With Five Corners a Simpsons invention, I had been pretty excited about stepping in Four Corners, and four states at once. It was sort of a letdown though, with a tacky swapmeet encircling the plaque, and tons – I mean tons – of obnoxious senior citizens posing for pictures.
There were a few times on this trip where I considered backtracking substantially for photography, with no instance as prominent as the road through Monument Valley. Ultimately, keeping that quasi-OCD in control, I settled for another perspective.
Besides, I was about to drive through the damn thing anyway. Monument Valley Navajo Tribal Park featured a self-guided tour on a 17-mile dirt road. It was bumpy as hell: I kept giggling like I was insane as I bounced up and down. They should have bumpy roller coasters.
And tribe members obliged by posing for tourists. They charged $2 to sit on the horse, but this close to the cliff? Yeah, I’ll pass. You’ll never get me on one of those horseback tours of the Grand Canyon, either. They might as well call them “suicide walks.”
These little Navajo jewelry booths were everywhere. At every stopping point on the tour, within the park, and every other mile throughout the entire reservation. Can we get these people a casino, please? I have to admit, though – I was tempted by the bow and arrow.
The dirt road took its toll. I’ve always thought it’d be a solid prank to report a fake hit-and-run with a specific license plate – of say, some jackass driver on the road. Uh, please don’t do this (I’m sure it’d be illegal anyway).
A full day of driving remained. As I exited the I-40 in Kingman that evening, I was suddenly very aware that I had been there before (from the Cannonball Run), even gotten gas at the exact same Chevron. It’s hard to express, after 15 days on the road, how incredibly surreal that was.
August 27. Day 16.
Driven: 406.4 miles (5540.2)
The final day of the trip featured a “Choose Your Own Adventure” branch (I used to love those books, but eventually lost my patience with them and basically started reading backwards). It was either Lake Havasu or the Hoover Dam. Even though I’d never been to the former, I decided on returning to the Dam for the first time since I was a kid.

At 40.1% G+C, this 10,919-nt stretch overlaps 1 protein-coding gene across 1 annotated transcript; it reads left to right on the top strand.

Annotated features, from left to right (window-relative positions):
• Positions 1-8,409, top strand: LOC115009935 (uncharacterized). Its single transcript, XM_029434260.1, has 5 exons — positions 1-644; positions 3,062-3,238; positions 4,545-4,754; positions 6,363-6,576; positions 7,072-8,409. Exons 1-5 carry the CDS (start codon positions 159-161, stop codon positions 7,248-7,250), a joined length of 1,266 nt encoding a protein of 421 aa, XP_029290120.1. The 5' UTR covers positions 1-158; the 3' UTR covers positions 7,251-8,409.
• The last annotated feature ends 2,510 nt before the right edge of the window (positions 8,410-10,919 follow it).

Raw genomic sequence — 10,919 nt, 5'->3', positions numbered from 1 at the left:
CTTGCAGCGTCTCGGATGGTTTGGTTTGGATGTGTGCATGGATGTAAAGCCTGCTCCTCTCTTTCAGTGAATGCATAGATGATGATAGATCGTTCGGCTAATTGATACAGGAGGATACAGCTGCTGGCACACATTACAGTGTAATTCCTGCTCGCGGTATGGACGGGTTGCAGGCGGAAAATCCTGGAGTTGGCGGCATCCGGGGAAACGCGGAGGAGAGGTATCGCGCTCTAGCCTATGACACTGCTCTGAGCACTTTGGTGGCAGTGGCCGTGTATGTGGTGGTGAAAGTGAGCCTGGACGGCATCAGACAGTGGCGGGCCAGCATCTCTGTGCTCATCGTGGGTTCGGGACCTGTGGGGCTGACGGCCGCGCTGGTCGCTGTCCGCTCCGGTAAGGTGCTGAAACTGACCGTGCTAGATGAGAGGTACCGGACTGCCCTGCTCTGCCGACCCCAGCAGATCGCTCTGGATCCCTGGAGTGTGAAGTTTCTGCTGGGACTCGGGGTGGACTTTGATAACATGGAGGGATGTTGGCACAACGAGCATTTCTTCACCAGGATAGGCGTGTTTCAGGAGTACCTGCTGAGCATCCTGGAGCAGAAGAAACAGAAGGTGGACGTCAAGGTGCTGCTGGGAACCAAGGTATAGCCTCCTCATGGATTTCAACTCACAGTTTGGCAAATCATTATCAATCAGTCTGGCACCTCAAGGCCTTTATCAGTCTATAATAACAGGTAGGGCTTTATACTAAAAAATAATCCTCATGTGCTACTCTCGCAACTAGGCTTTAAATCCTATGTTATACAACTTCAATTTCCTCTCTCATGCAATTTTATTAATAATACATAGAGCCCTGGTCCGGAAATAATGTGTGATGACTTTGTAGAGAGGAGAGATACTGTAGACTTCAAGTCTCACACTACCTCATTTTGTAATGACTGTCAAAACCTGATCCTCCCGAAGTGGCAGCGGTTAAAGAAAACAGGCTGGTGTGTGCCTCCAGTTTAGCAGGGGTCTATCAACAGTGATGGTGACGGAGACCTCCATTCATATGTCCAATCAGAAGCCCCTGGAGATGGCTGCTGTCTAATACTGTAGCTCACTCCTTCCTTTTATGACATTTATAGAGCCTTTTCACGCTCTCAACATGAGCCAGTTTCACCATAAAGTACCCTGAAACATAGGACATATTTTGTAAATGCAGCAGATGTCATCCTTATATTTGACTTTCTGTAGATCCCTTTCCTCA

“Turn around! Richard, do you want to get shot?” I opted for the ‘deluxe’ Dam tour, which took you a little further down into some of the tunnels and passageways. And yes, unfortunately, the guides do make cheesy “dam” jokes. What is this, Beavis and Butthead Do America?
The quote of the day, however, had to be when some middle-aged lady looked over the dam, and uttered simply, “Holy shit.”
Then, after blowing by Vegas again, it was time for the home stretch. I had started in California, gone to Nevada, Arizona, Utah, Idaho, Montana, Wyoming, South Dakota, Minnesota, Wisconsin, Illinois, Missouri, Illinois again, Kansas, Colorado, Utah / Colorado again, New Mexico, four states at once, Arizona / Utah / Arizona again, Nevada again, and finally, returned to California. 16 days, 15 states, 5 state capitals.
After a pit stop at my mom’s in Los Angeles, it was the last activity of the trip, and my seventh baseball game in seven different cities in the last 11 days. For the first time though, my Angels apparel didn’t make me look like a weirdo in the wrong city. If I could hug Angel Stadium, I would have.
Even the monkey – biding his time in my car for two weeks – made it. Naturally, as I sat in my disgusting clothes, desperate for a shower and a good night’s sleep, the Angels and Athletics duked it out for three and a half hours. I might as well have watched Titanic. A’s 6, Angels 5.
Finally, the journey came to an end at 11:12 pm, 16 days after it started, home in Irvine, California. Everything went smoothly – it was simply a fantastic trip and an awesome time.